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September 19, 2009
Obama to insure the permanence of poverty
Thanks to stealth changes in welfare rules, the Obama administration is about to preside over the skyrocketing of welfare payments to the poor, the near poor, and the not poor at all.
Investors Business Daily has the graphic bad news:
The country has spent $15.9 trillion of other people's money on welfare since the mid-1960s. But it has failed. As noted in the Gospel of Matthew, we will always have the poor. It would be vain to argue otherwise. The evidence is hard, the facts clear.
"Welfare spending was 13 times greater in fiscal 2008, after adjusting for inflation, than it was when the war on poverty started in 1964," says a new study from the Heritage Foundation.
"Means-tested welfare spending was 1.2% of the gross domestic product when President Johnson began the war on poverty. In 2008, it reached 5% of GDP."
Apparently, we just haven't spent enough. At least that seems to be the position of the White House. It has opened the spigot of the fastest-growing government expenditure. Over the first two years of this administration, annual federal welfare spending will jump by a third, from $522 billion to $697 billion, says the Heritage study titled "Obama To Spend $10.3 Trillion On Welfare."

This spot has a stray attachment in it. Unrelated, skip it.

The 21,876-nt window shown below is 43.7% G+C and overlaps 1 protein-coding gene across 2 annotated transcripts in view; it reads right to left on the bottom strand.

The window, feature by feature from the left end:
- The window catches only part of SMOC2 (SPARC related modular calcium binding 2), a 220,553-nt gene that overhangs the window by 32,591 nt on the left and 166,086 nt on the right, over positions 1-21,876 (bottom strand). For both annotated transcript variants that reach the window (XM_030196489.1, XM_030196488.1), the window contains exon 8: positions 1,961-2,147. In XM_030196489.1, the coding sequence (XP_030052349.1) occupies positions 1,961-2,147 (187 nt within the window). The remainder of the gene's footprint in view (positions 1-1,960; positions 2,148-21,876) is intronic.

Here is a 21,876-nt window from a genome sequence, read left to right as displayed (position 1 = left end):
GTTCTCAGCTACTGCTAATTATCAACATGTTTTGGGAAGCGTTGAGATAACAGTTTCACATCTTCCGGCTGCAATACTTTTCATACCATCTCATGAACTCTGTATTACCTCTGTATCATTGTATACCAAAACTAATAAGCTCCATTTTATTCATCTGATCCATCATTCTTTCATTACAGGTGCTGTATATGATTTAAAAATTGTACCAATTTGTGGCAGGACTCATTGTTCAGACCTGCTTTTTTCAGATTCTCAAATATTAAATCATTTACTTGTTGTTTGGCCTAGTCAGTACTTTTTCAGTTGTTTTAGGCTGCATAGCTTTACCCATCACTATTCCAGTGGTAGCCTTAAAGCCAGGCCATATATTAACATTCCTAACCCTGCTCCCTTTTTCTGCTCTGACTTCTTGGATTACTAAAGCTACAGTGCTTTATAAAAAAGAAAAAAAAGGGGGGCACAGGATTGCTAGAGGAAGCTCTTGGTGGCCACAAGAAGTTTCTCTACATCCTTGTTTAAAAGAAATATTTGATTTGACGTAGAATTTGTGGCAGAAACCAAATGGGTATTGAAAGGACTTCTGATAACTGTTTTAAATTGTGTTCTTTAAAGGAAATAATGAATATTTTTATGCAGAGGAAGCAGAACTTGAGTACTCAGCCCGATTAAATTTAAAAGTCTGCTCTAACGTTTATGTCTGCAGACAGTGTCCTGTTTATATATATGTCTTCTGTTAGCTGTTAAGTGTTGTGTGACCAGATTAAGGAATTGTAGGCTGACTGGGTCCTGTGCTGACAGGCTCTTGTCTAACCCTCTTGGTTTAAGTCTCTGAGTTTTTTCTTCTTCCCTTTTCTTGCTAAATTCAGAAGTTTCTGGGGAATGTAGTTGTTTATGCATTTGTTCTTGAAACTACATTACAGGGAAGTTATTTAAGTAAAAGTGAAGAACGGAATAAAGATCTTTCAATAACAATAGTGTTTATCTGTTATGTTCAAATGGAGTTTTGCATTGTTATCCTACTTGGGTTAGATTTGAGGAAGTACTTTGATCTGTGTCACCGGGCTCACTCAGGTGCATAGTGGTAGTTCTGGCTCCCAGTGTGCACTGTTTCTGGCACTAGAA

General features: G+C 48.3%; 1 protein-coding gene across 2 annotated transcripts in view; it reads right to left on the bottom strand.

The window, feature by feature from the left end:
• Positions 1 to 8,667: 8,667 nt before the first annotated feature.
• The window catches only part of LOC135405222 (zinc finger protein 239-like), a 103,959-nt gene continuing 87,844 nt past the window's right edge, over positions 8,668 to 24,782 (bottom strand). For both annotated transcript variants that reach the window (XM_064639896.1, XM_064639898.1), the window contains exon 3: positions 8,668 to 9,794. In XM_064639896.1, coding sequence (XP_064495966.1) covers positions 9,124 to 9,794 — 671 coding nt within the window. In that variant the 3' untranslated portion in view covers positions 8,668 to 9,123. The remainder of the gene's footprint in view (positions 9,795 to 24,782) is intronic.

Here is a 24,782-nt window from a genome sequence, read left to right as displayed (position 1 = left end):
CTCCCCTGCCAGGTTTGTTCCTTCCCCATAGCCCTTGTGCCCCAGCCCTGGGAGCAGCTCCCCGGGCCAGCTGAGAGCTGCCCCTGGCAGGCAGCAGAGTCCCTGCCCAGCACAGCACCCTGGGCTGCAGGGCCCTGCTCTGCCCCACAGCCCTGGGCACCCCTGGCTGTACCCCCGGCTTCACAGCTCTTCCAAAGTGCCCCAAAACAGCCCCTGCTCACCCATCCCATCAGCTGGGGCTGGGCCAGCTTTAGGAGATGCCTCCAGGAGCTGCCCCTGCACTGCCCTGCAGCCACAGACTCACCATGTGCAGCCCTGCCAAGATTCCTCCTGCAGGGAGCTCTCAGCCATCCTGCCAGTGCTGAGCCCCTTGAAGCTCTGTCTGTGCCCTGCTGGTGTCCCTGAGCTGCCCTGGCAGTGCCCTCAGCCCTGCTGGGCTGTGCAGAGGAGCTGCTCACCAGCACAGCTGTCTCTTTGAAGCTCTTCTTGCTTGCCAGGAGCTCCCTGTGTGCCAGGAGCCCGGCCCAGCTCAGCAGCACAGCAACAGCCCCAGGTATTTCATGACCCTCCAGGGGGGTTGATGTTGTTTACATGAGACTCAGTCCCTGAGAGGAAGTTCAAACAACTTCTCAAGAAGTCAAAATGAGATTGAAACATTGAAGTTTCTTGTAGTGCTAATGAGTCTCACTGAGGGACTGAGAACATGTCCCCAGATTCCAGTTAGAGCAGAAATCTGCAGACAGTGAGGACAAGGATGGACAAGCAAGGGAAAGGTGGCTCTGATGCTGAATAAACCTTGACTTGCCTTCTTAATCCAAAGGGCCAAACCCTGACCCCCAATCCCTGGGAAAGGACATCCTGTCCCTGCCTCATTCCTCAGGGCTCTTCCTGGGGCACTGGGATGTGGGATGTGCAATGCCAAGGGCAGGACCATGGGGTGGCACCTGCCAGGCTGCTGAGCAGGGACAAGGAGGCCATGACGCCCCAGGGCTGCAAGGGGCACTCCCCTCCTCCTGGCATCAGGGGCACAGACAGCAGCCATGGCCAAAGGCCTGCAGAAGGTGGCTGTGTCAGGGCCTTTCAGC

The cost to the families funding the programs is enormous. Heritage says each household is paying $560 a month this year and will pay $638 a month in 2010.
But this administration is just getting started. Over the next decade (which includes the current fiscal year), welfare spending will hit that $10.3 trillion mark - $7.5 trillion in taxpayers' money disbursed by Washington, $2.8 trillion in taxpayers' money handed out by the states. None of this even includes what the federal government will spend if it successfully takes over health care.
The forced altruism that liberals demand will, of course, only serve to raise taxes. And since Obama can't clobber the rich any more, that means the rest of us are about to be introduced to who Obama really sees as having "too much:" You and me.
Ain't redistribution and class envy grand?
Hat Tip: Ed Lasky